By Andrew Ho, OMS IV
Last night, I responded to a code blue while working the night float at the hospital. The patient was a relatively young female who had just completed a coronary artery bypass procedure. Per training, I began compressing her chest to induce blood flow to the rest of her body.
As I pushed, the incision reopened and blood began spewing everywhere. I could feel her ribs giving and cracking from the force of my weight, yet she still remained asystolic for approximately 15 minutes. From the look in the eyes of the cardiothoracic surgeon running the code, her prognosis was not good.
After a fourth set of compressions, the team and I were able to shock her back into ventricular tachycardia and she produced pulses bilaterally. We continued to follow the ACLS protocols and stabilized the patient. As things looked better, I quickly signed off from the code and left to continue my other duties, barely stopping to think about what I had just done. As I left the ICU, a resident pulled me aside and told me that the patient’s son and daughter were in the room for the entire code.
My insides felt queasy and my heart seemed to fall into my stomach.
“How were they reacting?” I asked.
“Okay,” the resident responded.
After completing evening rounds, I went back to check up on the patient. Her family was huddled around her bedside and holding her hand. But something didn’t look right on her monitor. I pulled the ICU nurse aside and asked how the patient was doing. She told me that despite all our efforts to save her life, the patient’s family decided to withdraw care.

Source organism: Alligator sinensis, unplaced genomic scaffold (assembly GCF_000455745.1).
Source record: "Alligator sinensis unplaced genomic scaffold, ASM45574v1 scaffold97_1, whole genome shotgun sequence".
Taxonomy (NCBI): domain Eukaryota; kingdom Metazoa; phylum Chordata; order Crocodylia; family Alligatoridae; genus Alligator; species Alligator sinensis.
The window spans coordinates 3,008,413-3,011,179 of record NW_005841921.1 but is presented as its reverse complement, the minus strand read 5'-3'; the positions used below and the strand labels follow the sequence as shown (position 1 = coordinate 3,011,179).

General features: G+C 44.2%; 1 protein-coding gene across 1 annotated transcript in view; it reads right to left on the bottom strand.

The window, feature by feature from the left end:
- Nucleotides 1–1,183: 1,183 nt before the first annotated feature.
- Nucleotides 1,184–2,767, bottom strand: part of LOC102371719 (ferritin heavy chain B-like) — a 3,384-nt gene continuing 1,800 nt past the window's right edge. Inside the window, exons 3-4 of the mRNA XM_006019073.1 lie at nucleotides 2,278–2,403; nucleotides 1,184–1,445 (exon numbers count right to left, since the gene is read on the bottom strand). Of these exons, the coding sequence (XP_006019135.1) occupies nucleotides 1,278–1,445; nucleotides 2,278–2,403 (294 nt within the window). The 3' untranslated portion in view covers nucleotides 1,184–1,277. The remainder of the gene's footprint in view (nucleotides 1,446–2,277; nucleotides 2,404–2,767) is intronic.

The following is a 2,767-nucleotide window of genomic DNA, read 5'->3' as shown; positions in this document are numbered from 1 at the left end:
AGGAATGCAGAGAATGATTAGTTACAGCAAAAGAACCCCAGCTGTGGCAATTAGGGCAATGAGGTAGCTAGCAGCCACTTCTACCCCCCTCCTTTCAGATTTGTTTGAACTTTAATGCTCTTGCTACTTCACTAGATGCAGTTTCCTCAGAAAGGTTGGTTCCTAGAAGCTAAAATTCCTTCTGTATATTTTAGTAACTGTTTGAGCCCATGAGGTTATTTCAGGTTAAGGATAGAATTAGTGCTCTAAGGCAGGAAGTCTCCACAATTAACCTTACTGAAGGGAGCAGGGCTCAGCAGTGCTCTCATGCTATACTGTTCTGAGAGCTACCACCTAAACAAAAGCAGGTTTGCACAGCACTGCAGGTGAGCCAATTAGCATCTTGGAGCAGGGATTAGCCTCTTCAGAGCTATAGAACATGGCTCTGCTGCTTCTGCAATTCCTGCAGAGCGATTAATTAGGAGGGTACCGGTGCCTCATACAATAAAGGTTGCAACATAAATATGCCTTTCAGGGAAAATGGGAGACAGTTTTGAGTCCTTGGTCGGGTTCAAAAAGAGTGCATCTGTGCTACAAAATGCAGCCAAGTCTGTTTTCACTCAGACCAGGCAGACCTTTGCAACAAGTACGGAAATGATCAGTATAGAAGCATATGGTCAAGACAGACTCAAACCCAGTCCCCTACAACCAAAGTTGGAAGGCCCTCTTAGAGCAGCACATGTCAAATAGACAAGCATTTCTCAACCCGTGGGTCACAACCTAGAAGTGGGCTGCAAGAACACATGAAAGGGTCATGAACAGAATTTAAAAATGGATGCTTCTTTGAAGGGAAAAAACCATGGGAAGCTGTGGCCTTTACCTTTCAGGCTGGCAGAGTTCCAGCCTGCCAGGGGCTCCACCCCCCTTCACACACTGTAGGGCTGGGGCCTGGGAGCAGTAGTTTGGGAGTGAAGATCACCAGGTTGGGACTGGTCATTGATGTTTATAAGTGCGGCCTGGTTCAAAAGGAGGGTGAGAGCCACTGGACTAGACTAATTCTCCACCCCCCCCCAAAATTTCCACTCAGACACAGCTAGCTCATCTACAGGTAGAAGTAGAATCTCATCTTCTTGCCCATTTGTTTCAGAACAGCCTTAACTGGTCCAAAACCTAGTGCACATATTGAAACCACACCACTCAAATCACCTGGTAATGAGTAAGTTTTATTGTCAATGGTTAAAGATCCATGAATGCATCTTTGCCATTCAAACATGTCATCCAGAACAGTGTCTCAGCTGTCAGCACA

A second uneasy feeling overcame me.
“My scrubs and watch were covered in blood and I sweated like I just ran a mile! The team spent at least 45 minutes coding this patient, and yet all the family wanted to do was withdraw care?” I thought to myself. ”But her heart is pumping blood again!”
Dumbfounded, I looked away from the nurse and gazed back into the patient’s room.
In medicine, we say that there is always a silver lining that families and loved ones search for to help them cope with each loss. For some, it is organ donation. For others, it is knowledge that the patient passed peacefully. As the patient’s family peered out the door back towards us, her daughter mouthed the words, “thank you.”
And then it hit me. For this family, it was the chance to say one final goodbye.
In life, we are taught to carry on when all seems lost. We might not be able to save every patient, but we always persevere despite a poor prognosis. This is why we play the game.
Andrew Ho is a medical student at NYIT-COM.